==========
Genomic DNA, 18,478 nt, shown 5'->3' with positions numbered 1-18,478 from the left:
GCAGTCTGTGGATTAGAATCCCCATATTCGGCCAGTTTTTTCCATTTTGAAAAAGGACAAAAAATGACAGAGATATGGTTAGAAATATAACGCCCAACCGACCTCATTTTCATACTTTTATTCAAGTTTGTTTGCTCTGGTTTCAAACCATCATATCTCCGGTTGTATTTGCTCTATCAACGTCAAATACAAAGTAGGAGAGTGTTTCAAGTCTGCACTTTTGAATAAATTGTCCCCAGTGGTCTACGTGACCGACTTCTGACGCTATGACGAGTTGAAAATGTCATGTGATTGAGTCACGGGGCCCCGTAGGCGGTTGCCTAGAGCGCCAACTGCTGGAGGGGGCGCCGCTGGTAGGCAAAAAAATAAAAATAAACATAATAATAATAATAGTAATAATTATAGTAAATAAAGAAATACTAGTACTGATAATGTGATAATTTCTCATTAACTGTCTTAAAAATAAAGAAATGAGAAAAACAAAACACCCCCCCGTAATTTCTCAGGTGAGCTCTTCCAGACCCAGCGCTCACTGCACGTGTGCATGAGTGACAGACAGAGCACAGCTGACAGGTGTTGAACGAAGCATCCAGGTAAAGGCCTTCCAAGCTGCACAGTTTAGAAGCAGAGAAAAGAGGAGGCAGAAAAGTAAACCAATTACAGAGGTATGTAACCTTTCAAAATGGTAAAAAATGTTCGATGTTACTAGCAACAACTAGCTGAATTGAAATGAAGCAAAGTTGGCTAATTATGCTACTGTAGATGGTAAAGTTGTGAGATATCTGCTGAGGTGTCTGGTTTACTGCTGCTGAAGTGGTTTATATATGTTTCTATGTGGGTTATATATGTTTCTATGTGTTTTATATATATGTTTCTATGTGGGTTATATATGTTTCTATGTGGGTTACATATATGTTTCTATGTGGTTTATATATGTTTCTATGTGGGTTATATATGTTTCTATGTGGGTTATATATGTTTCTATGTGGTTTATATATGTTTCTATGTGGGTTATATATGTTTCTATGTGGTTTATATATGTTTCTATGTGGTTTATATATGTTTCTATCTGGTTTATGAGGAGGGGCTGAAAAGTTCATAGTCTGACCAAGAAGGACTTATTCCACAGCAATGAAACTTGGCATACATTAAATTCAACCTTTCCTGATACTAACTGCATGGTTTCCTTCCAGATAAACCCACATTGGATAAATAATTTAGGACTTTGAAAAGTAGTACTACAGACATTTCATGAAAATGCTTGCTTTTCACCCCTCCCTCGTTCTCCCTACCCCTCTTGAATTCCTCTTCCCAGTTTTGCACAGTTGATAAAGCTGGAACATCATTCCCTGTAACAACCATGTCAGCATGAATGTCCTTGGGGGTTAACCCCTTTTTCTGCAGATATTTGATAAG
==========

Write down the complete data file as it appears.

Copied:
Genomic DNA, 18,478 nt, shown 5'->3' with positions numbered 1-18,478 from the left:
GCAGTCTGTGGATTAGAATCCCCATATTCGGCCAGTTTTTTCCATTTTGAAAAAGGACAAAAAATGACAGAGATATGGTTAGAAATATAACGCCCAACCGACCTCATTTTCATACTTTTATTCAAGTTTGTTTGCTCTGGTTTCAAACCATCATATCTCCGGTTGTATTTGCTCTATCAACGTCAAATACAAAGTAGGAGAGTGTTTCAAGTCTGCACTTTTGAATAAATTGTCCCCAGTGGTCTACGTGACCGACTTCTGACGCTATGACGAGTTGAAAATGTCATGTGATTGAGTCACGGGGCCCCGTAGGCGGTTGCCTAGAGCGCCAACTGCTGGAGGGGGCGCCGCTGGTAGGCAAAAAAATAAAAATAAACATAATAATAATAATAGTAATAATTATAGTAAATAAAGAAATACTAGTACTGATAATGTGATAATTTCTCATTAACTGTCTTAAAAATAAAGAAATGAGAAAAACAAAACACCCCCCCGTAATTTCTCAGGTGAGCTCTTCCAGACCCAGCGCTCACTGCACGTGTGCATGAGTGACAGACAGAGCACAGCTGACAGGTGTTGAACGAAGCATCCAGGTAAAGGCCTTCCAAGCTGCACAGTTTAGAAGCAGAGAAAAGAGGAGGCAGAAAAGTAAACCAATTACAGAGGTATGTAACCTTTCAAAATGGTAAAAAATGTTCGATGTTACTAGCAACAACTAGCTGAATTGAAATGAAGCAAAGTTGGCTAATTATGCTACTGTAGATGGTAAAGTTGTGAGATATCTGCTGAGGTGTCTGGTTTACTGCTGCTGAAGTGGTTTATATATGTTTCTATGTGGGTTATATATGTTTCTATGTGTTTTATATATATGTTTCTATGTGGGTTATATATGTTTCTATGTGGGTTACATATATGTTTCTATGTGGTTTATATATGTTTCTATGTGGGTTATATATGTTTCTATGTGGGTTATATATGTTTCTATGTGGTTTATATATGTTTCTATGTGGGTTATATATGTTTCTATGTGGTTTATATATGTTTCTATGTGGTTTATATATGTTTCTATCTGGTTTATGAGGAGGGGCTGAAAAGTTCATAGTCTGACCAAGAAGGACTTATTCCACAGCAATGAAACTTGGCATACATTAAATTCAACCTTTCCTGATACTAACTGCATGGTTTCCTTCCAGATAAACCCACATTGGATAAATAATTTAGGACTTTGAAAAGTAGTACTACAGACATTTCATGAAAATGCTTGCTTTTCACCCCTCCCTCGTTCTCCCTACCCCTCTTGAATTCCTCTTCCCAGTTTTGCACAGTTGATAAAGCTGGAACATCATTCCCTGTAACAACCATGTCAGCATGAATGTCCTTGGGGGTTAACCCCTTTTTCTGCAGATATTTGATAAG